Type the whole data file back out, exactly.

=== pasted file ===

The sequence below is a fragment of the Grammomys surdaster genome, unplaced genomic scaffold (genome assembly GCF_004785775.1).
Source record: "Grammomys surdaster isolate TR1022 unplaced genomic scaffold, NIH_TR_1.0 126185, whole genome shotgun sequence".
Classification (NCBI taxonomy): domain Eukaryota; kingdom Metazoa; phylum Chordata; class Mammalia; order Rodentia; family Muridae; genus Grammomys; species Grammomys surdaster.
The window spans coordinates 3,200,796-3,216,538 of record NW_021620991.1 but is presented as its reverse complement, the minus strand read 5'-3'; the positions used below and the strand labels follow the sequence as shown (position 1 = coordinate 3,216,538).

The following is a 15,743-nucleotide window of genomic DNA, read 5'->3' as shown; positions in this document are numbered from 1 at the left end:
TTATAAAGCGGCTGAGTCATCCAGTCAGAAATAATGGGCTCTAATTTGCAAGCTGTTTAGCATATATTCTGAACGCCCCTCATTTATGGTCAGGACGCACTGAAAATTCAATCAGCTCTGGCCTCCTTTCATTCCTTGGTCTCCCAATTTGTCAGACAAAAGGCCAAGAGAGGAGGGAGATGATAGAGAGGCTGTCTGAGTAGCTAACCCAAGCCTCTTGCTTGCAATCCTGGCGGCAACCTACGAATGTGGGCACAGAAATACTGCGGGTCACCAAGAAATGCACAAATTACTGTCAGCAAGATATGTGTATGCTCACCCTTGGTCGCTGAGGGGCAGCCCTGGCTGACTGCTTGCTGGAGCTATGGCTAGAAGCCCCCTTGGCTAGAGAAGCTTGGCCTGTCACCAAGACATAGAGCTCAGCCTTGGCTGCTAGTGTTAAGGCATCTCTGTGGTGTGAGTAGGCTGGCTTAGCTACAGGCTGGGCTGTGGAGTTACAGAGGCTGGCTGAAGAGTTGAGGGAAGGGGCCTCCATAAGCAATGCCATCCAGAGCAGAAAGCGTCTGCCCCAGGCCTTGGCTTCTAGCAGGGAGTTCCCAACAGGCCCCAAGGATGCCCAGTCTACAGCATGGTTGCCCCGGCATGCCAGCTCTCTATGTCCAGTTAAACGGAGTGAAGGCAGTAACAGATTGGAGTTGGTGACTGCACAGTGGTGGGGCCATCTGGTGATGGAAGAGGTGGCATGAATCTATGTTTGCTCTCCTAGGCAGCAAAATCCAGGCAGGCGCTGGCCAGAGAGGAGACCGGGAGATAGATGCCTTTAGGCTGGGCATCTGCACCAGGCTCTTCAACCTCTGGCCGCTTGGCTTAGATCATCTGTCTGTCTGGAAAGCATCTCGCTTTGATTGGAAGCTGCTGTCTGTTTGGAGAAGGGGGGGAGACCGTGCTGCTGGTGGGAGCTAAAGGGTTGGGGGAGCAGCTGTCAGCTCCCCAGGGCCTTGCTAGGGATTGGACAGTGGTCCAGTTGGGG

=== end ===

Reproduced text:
The sequence below is a fragment of the Grammomys surdaster genome, unplaced genomic scaffold (genome assembly GCF_004785775.1).
Source record: "Grammomys surdaster isolate TR1022 unplaced genomic scaffold, NIH_TR_1.0 126185, whole genome shotgun sequence".
Classification (NCBI taxonomy): domain Eukaryota; kingdom Metazoa; phylum Chordata; class Mammalia; order Rodentia; family Muridae; genus Grammomys; species Grammomys surdaster.
The window spans coordinates 3,200,796-3,216,538 of record NW_021620991.1 but is presented as its reverse complement, the minus strand read 5'-3'; the positions used below and the strand labels follow the sequence as shown (position 1 = coordinate 3,216,538).

The following is a 15,743-nucleotide window of genomic DNA, read 5'->3' as shown; positions in this document are numbered from 1 at the left end:
TTATAAAGCGGCTGAGTCATCCAGTCAGAAATAATGGGCTCTAATTTGCAAGCTGTTTAGCATATATTCTGAACGCCCCTCATTTATGGTCAGGACGCACTGAAAATTCAATCAGCTCTGGCCTCCTTTCATTCCTTGGTCTCCCAATTTGTCAGACAAAAGGCCAAGAGAGGAGGGAGATGATAGAGAGGCTGTCTGAGTAGCTAACCCAAGCCTCTTGCTTGCAATCCTGGCGGCAACCTACGAATGTGGGCACAGAAATACTGCGGGTCACCAAGAAATGCACAAATTACTGTCAGCAAGATATGTGTATGCTCACCCTTGGTCGCTGAGGGGCAGCCCTGGCTGACTGCTTGCTGGAGCTATGGCTAGAAGCCCCCTTGGCTAGAGAAGCTTGGCCTGTCACCAAGACATAGAGCTCAGCCTTGGCTGCTAGTGTTAAGGCATCTCTGTGGTGTGAGTAGGCTGGCTTAGCTACAGGCTGGGCTGTGGAGTTACAGAGGCTGGCTGAAGAGTTGAGGGAAGGGGCCTCCATAAGCAATGCCATCCAGAGCAGAAAGCGTCTGCCCCAGGCCTTGGCTTCTAGCAGGGAGTTCCCAACAGGCCCCAAGGATGCCCAGTCTACAGCATGGTTGCCCCGGCATGCCAGCTCTCTATGTCCAGTTAAACGGAGTGAAGGCAGTAACAGATTGGAGTTGGTGACTGCACAGTGGTGGGGCCATCTGGTGATGGAAGAGGTGGCATGAATCTATGTTTGCTCTCCTAGGCAGCAAAATCCAGGCAGGCGCTGGCCAGAGAGGAGACCGGGAGATAGATGCCTTTAGGCTGGGCATCTGCACCAGGCTCTTCAACCTCTGGCCGCTTGGCTTAGATCATCTGTCTGTCTGGAAAGCATCTCGCTTTGATTGGAAGCTGCTGTCTGTTTGGAGAAGGGGGGGAGACCGTGCTGCTGGTGGGAGCTAAAGGGTTGGGGGAGCAGCTGTCAGCTCCCCAGGGCCTTGCTAGGGATTGGACAGTGGTCCAGTTGGGG